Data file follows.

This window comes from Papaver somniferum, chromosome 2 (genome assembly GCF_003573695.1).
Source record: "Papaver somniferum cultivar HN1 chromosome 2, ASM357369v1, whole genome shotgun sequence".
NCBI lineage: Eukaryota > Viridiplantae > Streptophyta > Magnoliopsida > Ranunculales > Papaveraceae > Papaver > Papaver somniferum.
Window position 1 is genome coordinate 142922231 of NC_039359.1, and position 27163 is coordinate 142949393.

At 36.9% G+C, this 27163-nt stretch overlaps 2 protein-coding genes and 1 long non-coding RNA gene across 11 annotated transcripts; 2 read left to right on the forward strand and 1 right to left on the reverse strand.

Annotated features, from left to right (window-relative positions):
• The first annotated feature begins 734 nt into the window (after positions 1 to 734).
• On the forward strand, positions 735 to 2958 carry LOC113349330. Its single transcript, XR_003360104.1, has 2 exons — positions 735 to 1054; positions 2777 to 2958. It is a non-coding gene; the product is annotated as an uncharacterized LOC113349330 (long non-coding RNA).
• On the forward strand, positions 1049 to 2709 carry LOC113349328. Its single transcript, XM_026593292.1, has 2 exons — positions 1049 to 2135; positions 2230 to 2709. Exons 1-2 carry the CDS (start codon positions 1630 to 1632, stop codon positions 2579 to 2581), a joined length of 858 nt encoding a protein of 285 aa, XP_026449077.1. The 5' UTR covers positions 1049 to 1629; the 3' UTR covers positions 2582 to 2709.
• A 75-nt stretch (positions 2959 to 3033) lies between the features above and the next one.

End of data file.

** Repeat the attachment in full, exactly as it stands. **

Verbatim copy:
This window comes from Papaver somniferum, chromosome 2 (genome assembly GCF_003573695.1).
Source record: "Papaver somniferum cultivar HN1 chromosome 2, ASM357369v1, whole genome shotgun sequence".
NCBI lineage: Eukaryota > Viridiplantae > Streptophyta > Magnoliopsida > Ranunculales > Papaveraceae > Papaver > Papaver somniferum.
Window position 1 is genome coordinate 142922231 of NC_039359.1, and position 27163 is coordinate 142949393.

At 36.9% G+C, this 27163-nt stretch overlaps 2 protein-coding genes and 1 long non-coding RNA gene across 11 annotated transcripts; 2 read left to right on the forward strand and 1 right to left on the reverse strand.

Annotated features, from left to right (window-relative positions):
• The first annotated feature begins 734 nt into the window (after positions 1 to 734).
• On the forward strand, positions 735 to 2958 carry LOC113349330. Its single transcript, XR_003360104.1, has 2 exons — positions 735 to 1054; positions 2777 to 2958. It is a non-coding gene; the product is annotated as an uncharacterized LOC113349330 (long non-coding RNA).
• On the forward strand, positions 1049 to 2709 carry LOC113349328. Its single transcript, XM_026593292.1, has 2 exons — positions 1049 to 2135; positions 2230 to 2709. Exons 1-2 carry the CDS (start codon positions 1630 to 1632, stop codon positions 2579 to 2581), a joined length of 858 nt encoding a protein of 285 aa, XP_026449077.1. The 5' UTR covers positions 1049 to 1629; the 3' UTR covers positions 2582 to 2709.
• A 75-nt stretch (positions 2959 to 3033) lies between the features above and the next one.